SISTERS — Work crews began diverting a portion of Whychus Creek into a restored channel last week in an effort to return the tributary to its natural state and create habitat for fish and wildlife.
Crews recently dug out portions of the former channel network that had existed before the creek was straightened to prevent flooding in the 1960s.
The restoration project is taking place along a 1½-mile stretch in the northernmost part of the Whychus Canyon Preserve northeast of Sisters.
The 930-acre preserve is owned and managed by the Deschutes Land Trust. The restoration project includes a partnership with the Upper Deschutes Watershed Council as well as the Deschutes National Forest, the Oregon Department of Fish and Wildlife and others.
“This is a very big step on a very important reach of the creek and will ultimately have big implications for the reintroduction of salmon and steelhead,” said Brad Chalfant, executive director of the land trust.
A steelhead was spotted near the Camp Polk Meadow Preserve upstream of the project earlier this year and may have spawned with another in the creek. A fish tower was installed in Lake Billy Chinook in 2009 to allow fish to travel past the lake into Central Oregon rivers and tributaries.
While the desire to bring back salmon and steelhead has driven funding for the project on Whychus Creek, Chalfant said the land trust and partners fully expect the restoration to benefit other species as well, particularly birds.
On Wednesday, biologists removed fish downstream of where the creek was diverted so they could be placed in the restored channel system. Sandbags were used to shift water into the channels dug by work crews in recent weeks. Logs were laid across the channels so fish can use them for shelter and shade.
Project partners are planning to plant up to 65,000 grasses, shrubs and wildflowers around the channels along the creek to stabilize them and provide wildlife habitat.
The creek had historically flooded into a floodplain meadow, but now the trust owns the land where private landowners wanted flooding controlled. In the 1960s, the U.S. Army Corps of Engineers erected berms to straighten the creek’s path. Without adjacent side channels and a meandering path, the creek flows too quickly for fish.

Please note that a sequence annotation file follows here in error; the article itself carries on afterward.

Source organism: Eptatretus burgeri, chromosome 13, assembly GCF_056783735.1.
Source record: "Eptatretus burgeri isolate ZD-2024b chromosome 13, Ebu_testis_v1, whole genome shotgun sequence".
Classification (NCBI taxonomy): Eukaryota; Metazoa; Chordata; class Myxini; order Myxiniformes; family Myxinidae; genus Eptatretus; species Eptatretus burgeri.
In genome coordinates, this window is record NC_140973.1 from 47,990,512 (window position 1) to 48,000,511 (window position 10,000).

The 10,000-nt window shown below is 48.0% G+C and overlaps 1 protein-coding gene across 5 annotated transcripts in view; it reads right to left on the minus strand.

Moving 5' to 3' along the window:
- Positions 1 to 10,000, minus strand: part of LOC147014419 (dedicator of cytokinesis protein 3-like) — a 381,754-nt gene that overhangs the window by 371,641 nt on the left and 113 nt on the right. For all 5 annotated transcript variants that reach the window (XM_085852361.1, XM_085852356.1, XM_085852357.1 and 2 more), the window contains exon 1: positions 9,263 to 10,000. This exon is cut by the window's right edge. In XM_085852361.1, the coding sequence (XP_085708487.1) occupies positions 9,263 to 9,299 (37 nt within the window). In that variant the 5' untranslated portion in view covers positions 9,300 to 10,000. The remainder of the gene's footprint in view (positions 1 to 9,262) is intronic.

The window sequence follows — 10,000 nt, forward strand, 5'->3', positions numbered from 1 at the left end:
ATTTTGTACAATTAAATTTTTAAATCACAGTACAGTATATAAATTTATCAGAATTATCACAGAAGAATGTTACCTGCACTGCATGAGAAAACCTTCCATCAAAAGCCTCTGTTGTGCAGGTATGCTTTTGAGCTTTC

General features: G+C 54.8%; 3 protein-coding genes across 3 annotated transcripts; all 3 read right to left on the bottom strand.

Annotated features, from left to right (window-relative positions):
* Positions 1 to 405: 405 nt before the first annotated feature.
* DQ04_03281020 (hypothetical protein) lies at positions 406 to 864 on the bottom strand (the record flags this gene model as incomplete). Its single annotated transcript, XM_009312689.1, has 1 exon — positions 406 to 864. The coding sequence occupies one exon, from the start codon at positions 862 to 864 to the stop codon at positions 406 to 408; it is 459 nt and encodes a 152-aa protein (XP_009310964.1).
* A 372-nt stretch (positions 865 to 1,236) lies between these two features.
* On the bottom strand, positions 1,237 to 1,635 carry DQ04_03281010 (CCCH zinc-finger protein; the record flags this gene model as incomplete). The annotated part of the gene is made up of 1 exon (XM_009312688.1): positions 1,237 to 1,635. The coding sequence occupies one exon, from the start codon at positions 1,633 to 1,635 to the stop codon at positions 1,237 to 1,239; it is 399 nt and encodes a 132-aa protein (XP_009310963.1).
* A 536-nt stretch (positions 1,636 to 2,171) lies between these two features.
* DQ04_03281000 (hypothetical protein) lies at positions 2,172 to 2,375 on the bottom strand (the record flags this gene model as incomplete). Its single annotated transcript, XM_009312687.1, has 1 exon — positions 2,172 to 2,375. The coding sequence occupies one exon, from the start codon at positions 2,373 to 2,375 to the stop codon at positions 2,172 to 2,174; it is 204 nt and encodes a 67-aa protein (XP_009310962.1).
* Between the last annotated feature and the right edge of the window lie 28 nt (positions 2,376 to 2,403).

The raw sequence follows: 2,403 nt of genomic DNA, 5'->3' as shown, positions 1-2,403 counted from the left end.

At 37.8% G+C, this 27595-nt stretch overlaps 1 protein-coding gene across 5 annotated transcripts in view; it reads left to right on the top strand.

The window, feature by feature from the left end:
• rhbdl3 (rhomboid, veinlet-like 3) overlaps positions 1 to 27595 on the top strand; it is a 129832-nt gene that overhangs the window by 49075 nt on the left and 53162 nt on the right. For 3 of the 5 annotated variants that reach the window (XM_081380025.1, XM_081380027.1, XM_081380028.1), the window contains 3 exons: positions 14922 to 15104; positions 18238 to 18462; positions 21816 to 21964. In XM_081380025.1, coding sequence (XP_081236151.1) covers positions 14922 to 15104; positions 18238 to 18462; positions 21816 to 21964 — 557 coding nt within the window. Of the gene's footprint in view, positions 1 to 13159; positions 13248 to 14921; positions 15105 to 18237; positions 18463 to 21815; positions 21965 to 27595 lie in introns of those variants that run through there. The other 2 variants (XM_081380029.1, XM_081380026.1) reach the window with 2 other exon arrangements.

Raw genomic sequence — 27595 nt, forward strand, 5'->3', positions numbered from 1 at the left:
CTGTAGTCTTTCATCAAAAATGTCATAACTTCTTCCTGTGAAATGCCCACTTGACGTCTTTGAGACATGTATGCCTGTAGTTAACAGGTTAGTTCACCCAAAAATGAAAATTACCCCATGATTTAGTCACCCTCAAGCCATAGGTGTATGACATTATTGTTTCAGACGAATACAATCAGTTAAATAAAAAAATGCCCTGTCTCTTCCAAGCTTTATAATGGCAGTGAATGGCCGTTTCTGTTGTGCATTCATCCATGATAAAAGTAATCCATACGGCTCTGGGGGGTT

“Fish need the structure and need to be able to get out of high-velocity flows,” Chalfant said.
Hydrologists and biologists expect the creek to find and create new channels as well, as water spreads out across the meadow.
“We fully anticipate to see a lot of change over time,” said Mathias Perle, project manager with the Upper Deschutes Watershed Council.
The project designers reviewed aerial photos of the creek from several decades ago to see what some of the channel network looked like before it was straightened. They also used lidar to see where the creek used to flow. The technology maps topographic features with a light laser.
The restoration project is the first phase in a long-term plan to return 6 miles of the creek to its former state in the canyon preserve. The organization previously restored a portion of the creek at the Camp Polk Meadow Preserve in 2012.
Chalfant said the land trust learned a lot from the Camp Polk project and is building upon that experience with the current restoration effort.
The Oregon Watershed Enhancement Board, various agencies and foundations funded the project. Money was also provided from the Pelton Round Butte Fund, which is managed by Portland General Electric and the Confederated Tribes of Warm Springs.
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